Freddie Mac Survey Reveals Demand Drivers for Rental Housing
- Oct 26, 2017
Freddie Mac has released a new study that names affordability and changing attitudes towards renting as noteworthy indicators in the growing demand for rental housing.
According to the study, a rising number of renters in the U.S. say they are satisfied with their living situation and consider it the most affordable option for the foreseeable future. This is true, even as renters see housing prices and rents continue to increase and supply tightening.
“In short, our survey finds that an increasing number of renters across demographic groups view renting as more affordable and better suited to their current financial situation,” David Brickman, executive vice president and head of Freddie Mac Multifamily, told MHN. “The survey also finds growing satisfaction with renting. We’re also seeing views that housing is becoming less and less affordable—but that renting remains the more affordable of the two.”
The survey by Freddie Mac revealed a growing number of renters see renting as an option that fits their lifestyle, and a savvy choice at many life stages, with an increase of 8 percent up to 76 percent since Freddie Mac’s last renter survey in March.
A good choice
The results were conducted by a Harris Poll, and found that an increasing number of renters view renting as a good choice for them, increasing to 57 percent compared to 52 percent six months ago.
“Our study sees two major factors contributing to increased demand. First and most important is affordability,” Brickman said. “The survey finds that nationally, those who believe that renting is more affordable has increased by 11 points—from 65 percent to 76 percent—in just a year. That satisfaction has increased by more than 10 points across every demographic group, whether Millennials, Generation X-ers and Baby Boomers.”
Additionally, 58 percent of renters believe that “renting fits my current lifestyle,” with 63 percent of Young Millennials ages 21-27 and Baby Boomers ages 53-71 feeling that statement fits their views. Meanwhile, 55 percent see renting as a strategic choice at many life stages, with 45 percent of Younger Millennials, 51 percent of Older Millennials (aged 28-37), 56 percent of Generation X (aged 38-52), and 68 percent of Boomers sharing those views.
The survey further revealed that seven out of 10 renters see renting as more affordable than owning a home, regardless of generational segment. Since September of 2016, the view that renting is more affordable has grown by more than 10 percentage points among Millennials (66 percent to 76 percent), Generation X (56 percent to 75 percent) and Baby Boomers (71 percent to 82 percent).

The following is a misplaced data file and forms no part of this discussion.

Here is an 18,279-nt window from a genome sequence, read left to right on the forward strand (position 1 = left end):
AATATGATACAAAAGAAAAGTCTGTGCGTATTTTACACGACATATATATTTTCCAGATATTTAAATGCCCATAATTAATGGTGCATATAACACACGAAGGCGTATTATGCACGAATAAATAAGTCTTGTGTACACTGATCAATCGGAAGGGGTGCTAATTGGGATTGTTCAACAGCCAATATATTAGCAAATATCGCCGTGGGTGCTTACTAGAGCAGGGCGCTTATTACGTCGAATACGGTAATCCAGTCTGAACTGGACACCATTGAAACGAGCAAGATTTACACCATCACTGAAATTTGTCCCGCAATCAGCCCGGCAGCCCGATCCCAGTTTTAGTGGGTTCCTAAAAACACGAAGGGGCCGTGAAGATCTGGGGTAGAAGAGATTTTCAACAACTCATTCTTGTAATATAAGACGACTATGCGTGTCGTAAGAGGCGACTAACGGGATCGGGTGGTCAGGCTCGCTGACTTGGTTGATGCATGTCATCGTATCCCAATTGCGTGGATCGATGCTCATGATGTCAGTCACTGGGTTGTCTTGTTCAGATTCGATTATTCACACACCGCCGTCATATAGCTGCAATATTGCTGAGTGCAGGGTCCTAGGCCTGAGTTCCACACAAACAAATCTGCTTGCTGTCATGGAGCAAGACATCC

Another takeaway from the study is that most renters believe all housing is becoming more expensive, with 57 percent believing home prices have increased, and 56 percent viewing rents as being on the upswing. The research finds that renters living in urban areas are feeling the cost increases most significantly, with 6 out of 10 renters living in these areas saying housing prices are more expensive compared to last year.
According to Brickman, one of the more interesting findings is that a declining number of renters said they are actively working toward homeownership. These numbers dropped to 14 percent in August 2017 from 21 percent in January 2016.
“Also striking were the sharp differences in views between single-family and multifamily renters,” he said. “By wide margins, single-family renters are more likely to purchase a home for their next residence and they are more interested in purchasing a home generally. It’s clear than many view single-family rentals are seen as an important stepping stone toward home ownership.”
Overall, the survey reveals that satisfaction with the rental experience remains high and mostly unchanged since the last report with nearly 60 percent of renters expressing satisfaction with their overall rental experience. Of those surveyed, 41 percent cited affordability as the primary driver of their renting decision, while 33 percent noted buying a home is not a priority for them at this time.
“This research confirms many of the factors that we see as driving demand for multifamily units,” Brickman said. “First, we’re seeing the evolution of perceptions related to renting and homeownership continue in this research. We’re also seeing a high level of satisfaction with renting. These views, taken with a combination of demographic trends and population growth, are likely to continue fueling demand in the years ahead.”
The survey’s findings are based on responses from 1,342 renters in urban, suburban, and rural markets.